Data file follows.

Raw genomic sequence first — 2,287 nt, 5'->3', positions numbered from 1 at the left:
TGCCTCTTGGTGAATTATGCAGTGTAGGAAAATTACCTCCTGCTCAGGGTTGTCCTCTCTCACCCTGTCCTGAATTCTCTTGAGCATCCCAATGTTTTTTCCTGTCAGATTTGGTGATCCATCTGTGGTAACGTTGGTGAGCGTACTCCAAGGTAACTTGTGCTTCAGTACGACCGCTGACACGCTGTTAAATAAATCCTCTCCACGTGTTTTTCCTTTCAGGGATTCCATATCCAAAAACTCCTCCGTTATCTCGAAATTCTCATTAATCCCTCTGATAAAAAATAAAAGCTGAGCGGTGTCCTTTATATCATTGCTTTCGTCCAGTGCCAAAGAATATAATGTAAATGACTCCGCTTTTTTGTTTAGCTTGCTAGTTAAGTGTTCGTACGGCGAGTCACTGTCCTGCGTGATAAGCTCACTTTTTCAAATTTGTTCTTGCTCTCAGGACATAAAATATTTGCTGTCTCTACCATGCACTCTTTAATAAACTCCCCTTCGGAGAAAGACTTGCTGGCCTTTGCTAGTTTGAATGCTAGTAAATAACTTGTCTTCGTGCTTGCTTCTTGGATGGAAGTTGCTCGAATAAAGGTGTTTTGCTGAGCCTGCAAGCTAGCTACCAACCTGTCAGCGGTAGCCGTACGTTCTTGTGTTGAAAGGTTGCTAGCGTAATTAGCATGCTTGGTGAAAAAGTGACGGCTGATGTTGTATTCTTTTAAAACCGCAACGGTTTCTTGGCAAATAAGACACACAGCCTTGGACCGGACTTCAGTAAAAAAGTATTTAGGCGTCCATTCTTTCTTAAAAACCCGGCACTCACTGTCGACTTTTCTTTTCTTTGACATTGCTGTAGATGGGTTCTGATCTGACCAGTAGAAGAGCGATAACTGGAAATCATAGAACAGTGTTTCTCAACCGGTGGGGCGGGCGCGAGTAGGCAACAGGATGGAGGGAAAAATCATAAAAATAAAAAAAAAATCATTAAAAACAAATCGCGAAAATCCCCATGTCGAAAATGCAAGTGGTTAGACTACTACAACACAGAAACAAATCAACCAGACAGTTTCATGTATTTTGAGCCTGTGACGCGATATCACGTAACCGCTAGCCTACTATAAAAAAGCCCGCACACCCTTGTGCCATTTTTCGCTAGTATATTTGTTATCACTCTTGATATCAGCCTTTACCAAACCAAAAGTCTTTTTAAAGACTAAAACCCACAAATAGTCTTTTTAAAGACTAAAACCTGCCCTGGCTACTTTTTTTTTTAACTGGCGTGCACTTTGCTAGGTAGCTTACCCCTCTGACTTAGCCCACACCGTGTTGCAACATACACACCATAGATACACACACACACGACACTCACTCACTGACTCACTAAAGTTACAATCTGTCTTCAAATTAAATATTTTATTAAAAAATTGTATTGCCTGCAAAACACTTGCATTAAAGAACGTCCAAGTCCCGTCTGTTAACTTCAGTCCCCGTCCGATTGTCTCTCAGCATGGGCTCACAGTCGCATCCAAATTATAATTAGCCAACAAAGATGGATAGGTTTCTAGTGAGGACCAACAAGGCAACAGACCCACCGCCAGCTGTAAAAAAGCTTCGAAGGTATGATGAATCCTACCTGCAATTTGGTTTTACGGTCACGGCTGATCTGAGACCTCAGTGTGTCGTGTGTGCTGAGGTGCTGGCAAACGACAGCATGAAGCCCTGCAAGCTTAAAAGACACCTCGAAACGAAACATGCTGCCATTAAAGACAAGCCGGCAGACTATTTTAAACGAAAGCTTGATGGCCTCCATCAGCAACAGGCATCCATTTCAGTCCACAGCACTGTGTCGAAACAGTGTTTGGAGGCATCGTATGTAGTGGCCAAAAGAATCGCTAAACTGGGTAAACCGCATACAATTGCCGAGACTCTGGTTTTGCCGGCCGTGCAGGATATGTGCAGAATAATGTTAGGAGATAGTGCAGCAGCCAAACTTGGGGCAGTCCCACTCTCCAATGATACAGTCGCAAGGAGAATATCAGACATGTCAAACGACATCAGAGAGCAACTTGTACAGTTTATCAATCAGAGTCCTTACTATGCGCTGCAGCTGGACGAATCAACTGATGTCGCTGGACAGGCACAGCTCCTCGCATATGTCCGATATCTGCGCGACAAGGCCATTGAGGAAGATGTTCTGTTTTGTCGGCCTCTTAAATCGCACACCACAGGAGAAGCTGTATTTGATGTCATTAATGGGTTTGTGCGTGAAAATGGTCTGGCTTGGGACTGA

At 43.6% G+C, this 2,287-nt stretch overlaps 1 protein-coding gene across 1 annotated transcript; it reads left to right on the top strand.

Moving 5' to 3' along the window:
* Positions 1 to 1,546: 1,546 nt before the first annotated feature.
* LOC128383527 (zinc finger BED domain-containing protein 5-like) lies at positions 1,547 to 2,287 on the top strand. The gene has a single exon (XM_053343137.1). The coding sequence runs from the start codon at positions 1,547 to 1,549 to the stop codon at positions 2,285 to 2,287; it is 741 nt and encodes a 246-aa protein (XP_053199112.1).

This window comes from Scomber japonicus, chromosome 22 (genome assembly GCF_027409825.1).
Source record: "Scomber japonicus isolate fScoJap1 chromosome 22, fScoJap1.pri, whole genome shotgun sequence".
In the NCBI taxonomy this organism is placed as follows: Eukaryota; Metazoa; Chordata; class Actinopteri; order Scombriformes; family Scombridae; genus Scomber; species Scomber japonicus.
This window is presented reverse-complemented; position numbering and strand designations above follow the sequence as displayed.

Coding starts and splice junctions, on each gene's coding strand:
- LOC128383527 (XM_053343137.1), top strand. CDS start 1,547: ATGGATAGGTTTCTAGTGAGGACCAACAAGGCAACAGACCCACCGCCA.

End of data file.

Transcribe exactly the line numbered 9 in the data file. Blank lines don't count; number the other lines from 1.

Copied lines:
In the NCBI taxonomy this organism is placed as follows: Eukaryota; Metazoa; Chordata; class Actinopteri; order Scombriformes; family Scombridae; genus Scomber; species Scomber japonicus.